MAJOR peer-to-peer lenders are exiting segments of the business financing market in order to establish themselves as the leading provider in their chosen sector.
RateSetter said last Monday it was exiting the unsecured business loans market so that its commercial finance product suite focuses solely on property-backed and asset-backed lending.
Meanwhile, Funding Circle announced last year that it was winding down its property lending to concentrate on its core business of unsecured lending for small- and medium-sized enterprises (SMEs). It stated that it wanted to be the first port of call for small businesses looking to finance their growth.
Conrad Ford, chief executive of Funding Options, said there is a growing trend of lenders wishing to specialise and become the dominant player in their sector.
“Funding Circle made a foray into property finance and has now formally shut that down,” he said. “It very clearly stated that it was planning to stick to SME unsecured lending and become the global leader in the field.
“I think that’s a very good strategy. What they were fundamentally communicating was you can’t be good at everything – that’s the problem with the banks.”
Ford suggested RateSetter’s decision to concentrate on secured business lending shows it has the same aim of becoming the leader in one specialist area of business financing.
“There are a lot of benefits of being the dominant player. You get far more data, acquisition resources and market awareness – all those assets work in your favour,” he said.
However, MarketInvoice bucked the trend and entered the unsecured business lending market in November. It means the platform now offers unsecured business loans in addition to invoice finance.
Jordan Sanderson, business loans lead at MarketInvoice, said unsecured business loans are the perfect fit for businesses that are not quite invoice finance-ready.
He said business loans could serve as a working capital solution and a feeder to invoice finance.
“The market is a lot larger for unsecured lending (relative to invoice finance) and there is scope to bring our expertise – an easy-to-use platform backed by expert customer service – to more SMEs,” he added.
Read more: RateSetter targets growth in SME lending
Unsecured loans are riskier than secured loans because there is a far smaller chance of the lender getting their money back if the borrower defaults. As a result, unsecured lending tends to offer higher rates.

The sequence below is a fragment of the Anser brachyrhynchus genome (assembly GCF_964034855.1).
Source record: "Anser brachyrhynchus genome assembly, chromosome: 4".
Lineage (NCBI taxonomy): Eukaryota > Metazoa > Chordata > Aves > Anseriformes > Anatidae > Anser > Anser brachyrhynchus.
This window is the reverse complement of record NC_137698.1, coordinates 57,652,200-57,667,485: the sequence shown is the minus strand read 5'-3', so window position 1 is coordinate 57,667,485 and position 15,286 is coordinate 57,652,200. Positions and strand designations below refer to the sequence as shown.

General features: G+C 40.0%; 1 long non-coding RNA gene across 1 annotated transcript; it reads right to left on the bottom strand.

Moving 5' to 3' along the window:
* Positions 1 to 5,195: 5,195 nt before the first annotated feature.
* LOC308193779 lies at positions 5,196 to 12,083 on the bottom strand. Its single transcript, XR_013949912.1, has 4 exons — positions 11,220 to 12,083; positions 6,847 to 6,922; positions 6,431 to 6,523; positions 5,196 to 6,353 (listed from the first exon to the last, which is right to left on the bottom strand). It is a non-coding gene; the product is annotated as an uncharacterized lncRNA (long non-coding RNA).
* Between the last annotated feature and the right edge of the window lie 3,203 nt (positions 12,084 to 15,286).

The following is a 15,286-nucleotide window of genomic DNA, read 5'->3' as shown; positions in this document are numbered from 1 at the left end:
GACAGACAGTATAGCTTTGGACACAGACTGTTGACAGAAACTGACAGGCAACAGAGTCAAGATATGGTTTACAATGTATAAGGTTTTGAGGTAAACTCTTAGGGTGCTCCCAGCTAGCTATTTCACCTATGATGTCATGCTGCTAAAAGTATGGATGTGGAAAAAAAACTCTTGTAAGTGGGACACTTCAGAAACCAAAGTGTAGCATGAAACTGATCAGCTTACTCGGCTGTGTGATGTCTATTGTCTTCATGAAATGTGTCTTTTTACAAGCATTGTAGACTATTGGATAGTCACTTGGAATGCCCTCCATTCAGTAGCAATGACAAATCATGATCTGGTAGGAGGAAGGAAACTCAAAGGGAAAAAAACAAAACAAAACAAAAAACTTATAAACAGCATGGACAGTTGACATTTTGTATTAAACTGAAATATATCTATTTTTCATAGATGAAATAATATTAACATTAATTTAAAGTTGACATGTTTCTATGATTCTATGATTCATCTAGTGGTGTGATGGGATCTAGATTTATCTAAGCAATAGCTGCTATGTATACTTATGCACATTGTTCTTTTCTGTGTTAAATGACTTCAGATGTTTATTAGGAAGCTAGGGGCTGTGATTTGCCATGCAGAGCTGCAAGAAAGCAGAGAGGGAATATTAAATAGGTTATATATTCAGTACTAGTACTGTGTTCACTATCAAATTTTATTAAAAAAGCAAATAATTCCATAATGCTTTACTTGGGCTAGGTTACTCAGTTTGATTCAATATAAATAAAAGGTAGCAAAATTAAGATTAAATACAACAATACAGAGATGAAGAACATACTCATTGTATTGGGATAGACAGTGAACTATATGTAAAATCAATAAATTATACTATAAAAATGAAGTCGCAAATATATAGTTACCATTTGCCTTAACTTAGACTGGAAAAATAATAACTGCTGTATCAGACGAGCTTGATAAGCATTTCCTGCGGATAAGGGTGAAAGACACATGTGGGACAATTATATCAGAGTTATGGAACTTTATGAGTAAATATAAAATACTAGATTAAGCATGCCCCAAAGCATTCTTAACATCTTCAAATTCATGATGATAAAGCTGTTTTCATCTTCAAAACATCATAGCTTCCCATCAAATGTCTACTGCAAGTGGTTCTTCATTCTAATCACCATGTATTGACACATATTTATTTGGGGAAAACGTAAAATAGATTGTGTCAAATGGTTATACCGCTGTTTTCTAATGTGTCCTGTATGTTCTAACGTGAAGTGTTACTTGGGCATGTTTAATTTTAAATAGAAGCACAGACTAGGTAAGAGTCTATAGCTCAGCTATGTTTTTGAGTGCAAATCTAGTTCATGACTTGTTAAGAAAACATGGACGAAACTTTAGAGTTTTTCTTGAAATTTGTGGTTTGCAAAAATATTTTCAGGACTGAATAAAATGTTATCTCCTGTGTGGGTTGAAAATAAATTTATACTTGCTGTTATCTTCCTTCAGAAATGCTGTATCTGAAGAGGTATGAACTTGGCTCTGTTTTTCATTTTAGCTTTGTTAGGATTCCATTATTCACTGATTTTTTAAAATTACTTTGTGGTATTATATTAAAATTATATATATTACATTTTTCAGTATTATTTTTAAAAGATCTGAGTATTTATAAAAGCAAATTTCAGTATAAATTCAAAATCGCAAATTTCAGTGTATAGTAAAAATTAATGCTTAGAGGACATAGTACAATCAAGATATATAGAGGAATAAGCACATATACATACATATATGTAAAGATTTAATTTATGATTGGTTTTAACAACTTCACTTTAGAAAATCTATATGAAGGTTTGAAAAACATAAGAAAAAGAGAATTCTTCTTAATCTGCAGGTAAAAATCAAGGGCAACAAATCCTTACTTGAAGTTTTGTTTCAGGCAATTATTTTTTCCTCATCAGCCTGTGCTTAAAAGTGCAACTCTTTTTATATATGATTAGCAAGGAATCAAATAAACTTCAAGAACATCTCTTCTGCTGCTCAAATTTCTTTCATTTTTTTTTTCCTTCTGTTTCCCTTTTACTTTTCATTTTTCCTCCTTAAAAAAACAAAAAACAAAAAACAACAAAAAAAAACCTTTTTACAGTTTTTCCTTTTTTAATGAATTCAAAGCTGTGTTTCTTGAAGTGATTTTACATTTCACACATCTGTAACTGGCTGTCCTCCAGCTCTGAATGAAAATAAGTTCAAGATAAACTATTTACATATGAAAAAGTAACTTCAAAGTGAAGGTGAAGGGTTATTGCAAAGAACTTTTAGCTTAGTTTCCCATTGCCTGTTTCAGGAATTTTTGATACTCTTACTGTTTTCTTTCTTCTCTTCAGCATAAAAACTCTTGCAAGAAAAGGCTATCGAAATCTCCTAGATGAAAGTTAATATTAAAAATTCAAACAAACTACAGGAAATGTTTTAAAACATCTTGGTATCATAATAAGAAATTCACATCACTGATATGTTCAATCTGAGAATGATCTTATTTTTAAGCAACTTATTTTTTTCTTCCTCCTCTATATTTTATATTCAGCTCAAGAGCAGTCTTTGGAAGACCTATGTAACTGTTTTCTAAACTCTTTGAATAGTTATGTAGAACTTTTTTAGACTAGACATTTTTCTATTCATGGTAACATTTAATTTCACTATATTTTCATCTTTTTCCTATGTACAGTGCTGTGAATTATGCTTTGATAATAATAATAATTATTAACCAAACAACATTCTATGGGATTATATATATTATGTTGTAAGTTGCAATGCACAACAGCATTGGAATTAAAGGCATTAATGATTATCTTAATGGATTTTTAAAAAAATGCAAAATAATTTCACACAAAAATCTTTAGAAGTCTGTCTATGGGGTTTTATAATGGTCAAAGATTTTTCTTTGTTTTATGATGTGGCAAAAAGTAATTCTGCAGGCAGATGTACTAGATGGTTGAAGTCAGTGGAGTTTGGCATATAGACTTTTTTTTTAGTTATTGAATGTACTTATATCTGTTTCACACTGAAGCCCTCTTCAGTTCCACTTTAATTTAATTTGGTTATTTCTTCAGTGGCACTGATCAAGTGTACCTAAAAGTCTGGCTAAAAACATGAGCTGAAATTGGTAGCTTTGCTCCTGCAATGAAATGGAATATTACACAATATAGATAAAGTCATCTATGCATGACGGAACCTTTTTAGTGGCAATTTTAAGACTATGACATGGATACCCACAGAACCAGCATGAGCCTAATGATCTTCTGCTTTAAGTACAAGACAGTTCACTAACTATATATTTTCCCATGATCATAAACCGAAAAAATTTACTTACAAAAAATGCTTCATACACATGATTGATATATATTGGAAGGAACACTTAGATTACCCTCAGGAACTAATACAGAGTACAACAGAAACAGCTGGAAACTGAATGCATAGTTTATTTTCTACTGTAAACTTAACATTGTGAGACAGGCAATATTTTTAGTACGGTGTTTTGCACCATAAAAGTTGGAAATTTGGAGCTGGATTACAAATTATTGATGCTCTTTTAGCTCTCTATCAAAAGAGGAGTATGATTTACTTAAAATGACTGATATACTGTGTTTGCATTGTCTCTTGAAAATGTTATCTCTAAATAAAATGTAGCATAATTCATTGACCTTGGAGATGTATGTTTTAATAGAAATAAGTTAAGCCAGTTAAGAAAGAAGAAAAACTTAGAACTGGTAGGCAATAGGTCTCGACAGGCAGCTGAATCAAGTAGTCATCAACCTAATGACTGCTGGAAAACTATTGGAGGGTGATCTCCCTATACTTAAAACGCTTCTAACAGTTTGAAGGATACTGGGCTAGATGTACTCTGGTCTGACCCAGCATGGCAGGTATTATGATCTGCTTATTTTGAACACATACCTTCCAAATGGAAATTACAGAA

Neil Faulkner, co-founder of 4th Way, said an advantage of unsecured lending is investors can get lots of data more quickly because the loans tend to be shorter and processed faster.
“Unsecured lending tells you the big picture early because you know that if a loan defaults you won’t recover much,” he said. “Secured lending tends to be lower risk but there is more for investors to understand. The loans are bigger but they are few and far between so the data is not as useful. It’s better for investors to understand the people and processes behind it.”
Even though an investor is likely to get their money back through secured lending, there is a big time lag. Faulkner said it can take years in some cases.
Read more: Government urged to create ISA aimed at SMEs
Investors in secured lending also need to be careful about concentration risk.
“The loans are very large, so an investor’s money could be in a big loan with not enough diversification,” said Faulkner.
Funding Options’ Ford said the difference between unsecured and secured lending tends to be blurred. For example, within unsecured lending a large proportion is secured by personal guarantees.
“People use binary terms but, in reality, when people talk about secured business lending they mean it is secured on something within the business, whereas unsecured lending is often secured on something outside of the business,” he explained.